Dr. Mandel responds:
On defining SMART: “SMART is an acronym that stands for Substitutable Medical Applications and Reusable Technology. This idea of substitutability was the key focus. The idea, whether it was a patient or a clinician should be able to pick the apps that they want to use and interact with healthcare data using those apps.”
On helping developers build SMART-enabled apps: “At docs.SMARTHealth.org, we describe how to get started building a browser-based app. You could even take a set of sample code that runs right in the browser, tweak it, write some new FHIR queries and get started writing code without having to download or installing packages locally.”
On the benefits of SMART on FHIR: “SMART provides a way to embed these apps directly inside either an EHR or a patient portal, so that when you are in the middle of a clinical workflow, you can pick and choose the tools that you want to use, without having to sign into another system.”
On alerts for clinical workflows: “Alerts are often incorporated into an EHR as a way to enforce a policy but not necessarily a way of enhancing a clinical workflow or clinical decisions. So, I think that alerts, in general, have a bad rap for good reasons.”
On the pushing standards forward: “The best kind of arrangement that we have to push these standards forward is what I call a triad, where there is a hospital system that is interested in adopting a CDS product in the context of their EHR. If we can get all three of those together, that is by far the best way for us to develop a new feature in a specification like CDS Hooks.”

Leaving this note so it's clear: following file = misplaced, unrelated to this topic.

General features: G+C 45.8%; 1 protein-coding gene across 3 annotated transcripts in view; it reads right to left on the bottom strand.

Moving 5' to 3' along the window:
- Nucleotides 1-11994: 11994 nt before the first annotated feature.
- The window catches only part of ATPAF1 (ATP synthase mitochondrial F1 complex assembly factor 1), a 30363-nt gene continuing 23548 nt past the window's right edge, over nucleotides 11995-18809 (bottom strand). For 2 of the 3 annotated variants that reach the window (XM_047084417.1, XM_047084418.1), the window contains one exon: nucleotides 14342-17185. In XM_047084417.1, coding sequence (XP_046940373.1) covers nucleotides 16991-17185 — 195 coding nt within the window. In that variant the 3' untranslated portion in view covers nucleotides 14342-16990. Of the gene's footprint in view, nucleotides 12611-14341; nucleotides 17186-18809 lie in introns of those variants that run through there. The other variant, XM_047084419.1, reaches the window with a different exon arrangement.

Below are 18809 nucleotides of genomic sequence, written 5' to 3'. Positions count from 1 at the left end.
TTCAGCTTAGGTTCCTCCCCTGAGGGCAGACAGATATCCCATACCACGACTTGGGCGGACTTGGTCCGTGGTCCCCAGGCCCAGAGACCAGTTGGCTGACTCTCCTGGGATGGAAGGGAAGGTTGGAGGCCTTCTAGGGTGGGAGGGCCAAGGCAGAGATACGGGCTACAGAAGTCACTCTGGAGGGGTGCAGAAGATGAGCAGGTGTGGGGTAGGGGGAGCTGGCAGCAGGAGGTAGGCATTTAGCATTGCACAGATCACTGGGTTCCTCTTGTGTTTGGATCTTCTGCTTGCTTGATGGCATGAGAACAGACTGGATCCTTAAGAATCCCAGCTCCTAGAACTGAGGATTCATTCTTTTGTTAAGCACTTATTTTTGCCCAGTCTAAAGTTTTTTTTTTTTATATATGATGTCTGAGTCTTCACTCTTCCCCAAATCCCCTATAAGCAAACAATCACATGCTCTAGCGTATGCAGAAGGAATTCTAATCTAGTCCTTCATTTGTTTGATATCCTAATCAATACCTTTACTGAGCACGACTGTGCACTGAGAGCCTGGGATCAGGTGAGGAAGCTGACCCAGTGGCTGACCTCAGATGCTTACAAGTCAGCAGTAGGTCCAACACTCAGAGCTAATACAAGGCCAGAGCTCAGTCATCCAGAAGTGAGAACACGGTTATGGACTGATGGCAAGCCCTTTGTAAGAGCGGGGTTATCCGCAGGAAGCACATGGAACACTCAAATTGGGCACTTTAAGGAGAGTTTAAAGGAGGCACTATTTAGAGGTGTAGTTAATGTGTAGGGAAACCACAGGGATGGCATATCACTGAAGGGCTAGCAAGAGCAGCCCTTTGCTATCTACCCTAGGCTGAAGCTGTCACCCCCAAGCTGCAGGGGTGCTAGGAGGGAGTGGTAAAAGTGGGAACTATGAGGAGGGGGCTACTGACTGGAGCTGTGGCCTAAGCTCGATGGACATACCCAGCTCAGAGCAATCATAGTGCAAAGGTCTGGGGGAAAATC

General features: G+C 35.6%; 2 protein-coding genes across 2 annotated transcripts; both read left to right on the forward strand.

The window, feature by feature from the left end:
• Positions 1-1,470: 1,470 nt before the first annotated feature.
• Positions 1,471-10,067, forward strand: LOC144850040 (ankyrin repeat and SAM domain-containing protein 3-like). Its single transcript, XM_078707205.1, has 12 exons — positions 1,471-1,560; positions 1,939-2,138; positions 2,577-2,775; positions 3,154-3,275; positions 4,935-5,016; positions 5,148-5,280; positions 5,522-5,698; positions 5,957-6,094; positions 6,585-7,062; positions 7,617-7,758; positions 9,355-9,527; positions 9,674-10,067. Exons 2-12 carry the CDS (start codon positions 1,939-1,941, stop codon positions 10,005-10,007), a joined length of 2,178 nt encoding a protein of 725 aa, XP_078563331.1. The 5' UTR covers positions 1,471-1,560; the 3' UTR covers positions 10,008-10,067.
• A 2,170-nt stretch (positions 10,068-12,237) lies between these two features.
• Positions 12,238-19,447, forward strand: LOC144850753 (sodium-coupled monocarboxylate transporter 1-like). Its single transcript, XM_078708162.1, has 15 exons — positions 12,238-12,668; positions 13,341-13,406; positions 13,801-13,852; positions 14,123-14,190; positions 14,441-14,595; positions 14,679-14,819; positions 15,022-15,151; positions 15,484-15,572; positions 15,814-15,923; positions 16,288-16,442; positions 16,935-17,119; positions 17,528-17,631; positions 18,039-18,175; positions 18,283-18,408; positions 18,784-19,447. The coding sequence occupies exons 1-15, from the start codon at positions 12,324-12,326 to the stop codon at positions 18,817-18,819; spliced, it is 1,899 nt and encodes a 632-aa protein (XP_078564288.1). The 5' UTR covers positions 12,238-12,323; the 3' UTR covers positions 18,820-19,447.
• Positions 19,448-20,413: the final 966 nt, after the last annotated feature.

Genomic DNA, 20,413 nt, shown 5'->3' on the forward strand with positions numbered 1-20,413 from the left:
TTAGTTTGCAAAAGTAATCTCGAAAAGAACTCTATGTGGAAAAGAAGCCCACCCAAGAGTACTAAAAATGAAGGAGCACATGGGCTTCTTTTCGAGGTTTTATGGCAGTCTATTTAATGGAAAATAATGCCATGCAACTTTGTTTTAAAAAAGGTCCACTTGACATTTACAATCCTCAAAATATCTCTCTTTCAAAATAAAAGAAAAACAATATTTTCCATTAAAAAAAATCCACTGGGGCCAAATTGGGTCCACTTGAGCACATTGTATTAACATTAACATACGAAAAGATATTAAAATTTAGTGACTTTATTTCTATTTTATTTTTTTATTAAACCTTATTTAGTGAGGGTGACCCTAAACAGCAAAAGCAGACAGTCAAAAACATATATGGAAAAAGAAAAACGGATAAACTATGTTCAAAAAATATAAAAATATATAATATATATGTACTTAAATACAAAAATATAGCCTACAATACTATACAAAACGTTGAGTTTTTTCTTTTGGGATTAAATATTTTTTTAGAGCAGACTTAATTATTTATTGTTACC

On preparation for CDS: “Make an early investment in FHIR and make sure that basic data types like medications, allergies and lab tests are available through a FHIR interface.”
On CDS and what it really means: “Clinical decision support is a bit of a jargon-y term. What we really mean is third-party services, such as helpful contextual information, for clinicians while they are going through their daily workflow.”
Health IT Ecosystem Lead at Verily (Google Life Sciences)
Josh is a physician and software developer working to fuel an ecosystem of health apps with access to clinical data. After earning an S.B. in computer science and electrical engineering from the Massachusetts Institute of Technology and an M.D. from the Tufts University School of Medicine, he joined the faculty of the Boston Children’s Hospital Informatics Program and Harvard Medical School, where he serves as lead architect for SMART Platforms. Josh also serves as the community lead for the national Blue Button REST API. He has a special interest in tools and interfaces that support software developers who are new to the health domain.
Co-founder & Chief Technology Officer
As CTO, Travis leads Datica’s engineering team. His background in compliance, security, and cloud infrastructure gives him technical expertise that, when paired with his experiences as an MD, allows for a unique view on the challenges of healthcare.